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Published June 15, 2007 | public
Journal Article

Designing bistable [2]rotaxanes for molecular electronic devices


The development of molecular electronic components has been accelerated by the promise of increased circuit densities and reduced power consumption. Bistable rotaxanes have been assembled into nanowire crossbar devices, where they may be switched between low- and high-conductivity states, forming the basis for a molecular memory. These memory devices have been scaled to densities of 10¹¹ bits cm⁻², the 2020 node for memory of the International Technology Roadmap for Semiconductors. Investigations of the kinetics and thermodynamics associated with the electromechanical switching processes of several bistable [2]rotaxane derivatives in solution, self-assembled monolayers on gold, polymer electrolyte gels and in molecular switch tunnel junction devices are consistent with a single, universal switching mechanism whose speed is dependent largely on the environment, as well as on the structure of the switching molecule. X-ray reflectometry studies of the bistable rotaxanes assembled into Langmuir monolayers also lend support to an oxidatively driven mechanical switching process. Structural information obtained from Fourier transform reflection absorption infrared spectroscopy of rotaxane monolayers taken before and after evaporation of a Ti top electrode confirmed that the functionality responsible for switching is not affected by the metal deposition process. All the considerable experimental data, taken together with detailed computational work, support the hypothesis that the tunnelling current hysteresis, which forms the basis of memory operation, is a direct result of the electromechanical switching of the bistable rotaxanes.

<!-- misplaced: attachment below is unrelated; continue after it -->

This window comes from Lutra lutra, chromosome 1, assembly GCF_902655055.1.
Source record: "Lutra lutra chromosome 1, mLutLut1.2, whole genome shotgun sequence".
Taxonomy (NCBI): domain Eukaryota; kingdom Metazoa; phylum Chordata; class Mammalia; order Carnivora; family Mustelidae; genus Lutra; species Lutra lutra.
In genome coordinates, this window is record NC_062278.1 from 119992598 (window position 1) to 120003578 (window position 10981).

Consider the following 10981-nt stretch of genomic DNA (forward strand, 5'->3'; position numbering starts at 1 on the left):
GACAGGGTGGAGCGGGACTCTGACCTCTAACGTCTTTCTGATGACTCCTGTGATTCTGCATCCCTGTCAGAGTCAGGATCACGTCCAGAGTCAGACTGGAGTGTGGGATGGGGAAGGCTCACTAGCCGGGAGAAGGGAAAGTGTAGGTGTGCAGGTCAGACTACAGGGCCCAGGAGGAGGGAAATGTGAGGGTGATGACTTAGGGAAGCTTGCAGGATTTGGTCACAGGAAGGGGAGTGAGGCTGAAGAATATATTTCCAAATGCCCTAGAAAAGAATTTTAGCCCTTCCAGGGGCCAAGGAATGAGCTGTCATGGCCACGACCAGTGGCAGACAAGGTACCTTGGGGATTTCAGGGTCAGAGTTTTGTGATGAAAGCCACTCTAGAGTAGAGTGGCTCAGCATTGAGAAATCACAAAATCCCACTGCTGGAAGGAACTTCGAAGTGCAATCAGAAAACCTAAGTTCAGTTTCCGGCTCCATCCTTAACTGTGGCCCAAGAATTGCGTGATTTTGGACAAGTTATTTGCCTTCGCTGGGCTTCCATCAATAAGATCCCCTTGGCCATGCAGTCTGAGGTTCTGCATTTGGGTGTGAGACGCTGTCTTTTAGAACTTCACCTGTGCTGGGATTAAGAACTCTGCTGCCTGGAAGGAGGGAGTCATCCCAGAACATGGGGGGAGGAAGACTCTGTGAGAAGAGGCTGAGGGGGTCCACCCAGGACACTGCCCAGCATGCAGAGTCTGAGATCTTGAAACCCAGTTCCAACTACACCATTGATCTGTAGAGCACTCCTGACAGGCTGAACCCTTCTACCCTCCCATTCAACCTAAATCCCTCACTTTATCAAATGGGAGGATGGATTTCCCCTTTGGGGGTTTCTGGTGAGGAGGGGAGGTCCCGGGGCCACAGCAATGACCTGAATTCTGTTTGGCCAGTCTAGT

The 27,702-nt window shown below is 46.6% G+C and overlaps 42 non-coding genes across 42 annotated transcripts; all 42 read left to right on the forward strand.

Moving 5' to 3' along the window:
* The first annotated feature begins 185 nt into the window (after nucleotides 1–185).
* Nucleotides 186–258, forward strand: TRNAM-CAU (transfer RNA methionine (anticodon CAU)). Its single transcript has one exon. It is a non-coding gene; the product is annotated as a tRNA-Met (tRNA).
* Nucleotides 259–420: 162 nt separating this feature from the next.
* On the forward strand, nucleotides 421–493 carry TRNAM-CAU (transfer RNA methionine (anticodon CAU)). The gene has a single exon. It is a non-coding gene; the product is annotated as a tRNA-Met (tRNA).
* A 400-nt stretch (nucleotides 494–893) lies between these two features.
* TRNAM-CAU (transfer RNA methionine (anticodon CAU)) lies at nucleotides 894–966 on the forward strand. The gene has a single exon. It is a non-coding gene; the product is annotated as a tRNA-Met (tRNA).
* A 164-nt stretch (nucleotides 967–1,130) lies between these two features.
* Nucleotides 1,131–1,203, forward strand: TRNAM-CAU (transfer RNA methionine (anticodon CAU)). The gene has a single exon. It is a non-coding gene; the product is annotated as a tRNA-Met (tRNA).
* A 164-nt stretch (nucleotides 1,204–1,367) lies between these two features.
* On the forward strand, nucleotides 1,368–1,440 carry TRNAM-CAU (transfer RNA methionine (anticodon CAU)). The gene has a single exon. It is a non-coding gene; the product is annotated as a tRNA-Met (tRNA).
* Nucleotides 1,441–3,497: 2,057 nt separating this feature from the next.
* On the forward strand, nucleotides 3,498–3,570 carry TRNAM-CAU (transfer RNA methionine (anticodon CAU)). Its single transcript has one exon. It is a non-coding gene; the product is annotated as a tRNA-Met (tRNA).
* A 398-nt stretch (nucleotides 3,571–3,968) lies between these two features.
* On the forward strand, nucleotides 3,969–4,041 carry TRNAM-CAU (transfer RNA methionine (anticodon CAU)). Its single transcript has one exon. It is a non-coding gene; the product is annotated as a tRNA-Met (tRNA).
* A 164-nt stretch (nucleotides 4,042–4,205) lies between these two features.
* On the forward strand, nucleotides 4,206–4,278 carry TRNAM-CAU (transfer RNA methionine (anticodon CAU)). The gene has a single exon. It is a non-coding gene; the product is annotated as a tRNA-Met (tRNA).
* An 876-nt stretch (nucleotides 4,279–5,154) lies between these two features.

Additional Information

© 2007 The Royal Society. Published online 12/04/2007; Published in print 15/06/2007. Discussion Meeting Issue 'Supramolecular nanotechnology for organic electronics' organized by Franco Cacialli, Harry L. Anderson and Richard H. Friend. The authors acknowledge the many stimulating discussions and intellectual contributions of our former and current colleagues whose names appear in the references. This research has been supported by grants from the Defense Advanced Research Projects Agency (DARPA) and both the Functional Engineered Nano Architectonics (FENA) Focus Center and the Center for Advanced Materials and Devices within the Microelectronics Advanced Research Corporation (MARCO).

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